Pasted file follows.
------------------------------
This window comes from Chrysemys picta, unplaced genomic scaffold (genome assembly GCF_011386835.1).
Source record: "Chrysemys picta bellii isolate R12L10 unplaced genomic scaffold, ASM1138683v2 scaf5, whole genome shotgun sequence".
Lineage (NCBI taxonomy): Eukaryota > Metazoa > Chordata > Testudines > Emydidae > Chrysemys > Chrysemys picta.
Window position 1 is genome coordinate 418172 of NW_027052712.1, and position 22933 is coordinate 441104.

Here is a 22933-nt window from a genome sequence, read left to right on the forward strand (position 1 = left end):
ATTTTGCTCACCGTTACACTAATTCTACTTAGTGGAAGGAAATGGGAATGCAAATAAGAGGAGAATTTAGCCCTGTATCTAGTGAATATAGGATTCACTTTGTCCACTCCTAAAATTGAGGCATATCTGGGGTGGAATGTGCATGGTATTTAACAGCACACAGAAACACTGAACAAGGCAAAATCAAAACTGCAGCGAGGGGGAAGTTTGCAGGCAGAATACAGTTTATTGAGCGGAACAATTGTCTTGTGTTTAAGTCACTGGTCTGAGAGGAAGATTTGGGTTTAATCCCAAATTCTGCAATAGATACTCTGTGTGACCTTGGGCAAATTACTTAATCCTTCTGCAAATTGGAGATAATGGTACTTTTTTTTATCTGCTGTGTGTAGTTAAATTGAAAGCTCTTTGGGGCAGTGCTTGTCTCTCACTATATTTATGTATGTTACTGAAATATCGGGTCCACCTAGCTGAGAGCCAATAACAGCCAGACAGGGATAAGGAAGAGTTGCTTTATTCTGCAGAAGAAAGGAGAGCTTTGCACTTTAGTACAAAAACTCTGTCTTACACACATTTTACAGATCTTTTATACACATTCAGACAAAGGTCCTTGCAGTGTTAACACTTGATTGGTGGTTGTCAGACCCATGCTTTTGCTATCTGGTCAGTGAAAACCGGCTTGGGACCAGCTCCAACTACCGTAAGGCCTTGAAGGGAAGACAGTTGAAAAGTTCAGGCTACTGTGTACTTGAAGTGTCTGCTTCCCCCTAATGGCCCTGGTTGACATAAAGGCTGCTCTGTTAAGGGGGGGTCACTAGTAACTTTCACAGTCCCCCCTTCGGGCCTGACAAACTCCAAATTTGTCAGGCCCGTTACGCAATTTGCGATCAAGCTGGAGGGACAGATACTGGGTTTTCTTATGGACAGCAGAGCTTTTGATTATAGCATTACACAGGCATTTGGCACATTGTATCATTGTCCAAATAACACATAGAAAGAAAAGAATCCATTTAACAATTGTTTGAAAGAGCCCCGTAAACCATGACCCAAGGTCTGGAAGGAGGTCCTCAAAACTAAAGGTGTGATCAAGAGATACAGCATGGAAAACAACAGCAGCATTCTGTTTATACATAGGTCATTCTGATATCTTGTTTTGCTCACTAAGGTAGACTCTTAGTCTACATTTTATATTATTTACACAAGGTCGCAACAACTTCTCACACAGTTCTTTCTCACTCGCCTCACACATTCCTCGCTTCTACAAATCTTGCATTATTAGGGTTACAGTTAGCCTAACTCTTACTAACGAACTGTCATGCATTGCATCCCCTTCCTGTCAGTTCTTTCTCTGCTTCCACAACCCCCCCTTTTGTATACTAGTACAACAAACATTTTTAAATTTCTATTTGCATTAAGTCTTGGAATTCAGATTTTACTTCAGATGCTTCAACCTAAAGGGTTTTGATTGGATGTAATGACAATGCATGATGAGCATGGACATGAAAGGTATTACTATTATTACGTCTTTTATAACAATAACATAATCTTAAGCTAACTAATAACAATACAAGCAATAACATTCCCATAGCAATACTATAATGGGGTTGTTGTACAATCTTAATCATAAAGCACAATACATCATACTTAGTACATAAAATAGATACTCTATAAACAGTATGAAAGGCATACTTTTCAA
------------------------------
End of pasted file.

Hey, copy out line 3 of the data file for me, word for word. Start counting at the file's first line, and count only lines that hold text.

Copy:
Lineage (NCBI taxonomy): Eukaryota > Metazoa > Chordata > Testudines > Emydidae > Chrysemys > Chrysemys picta.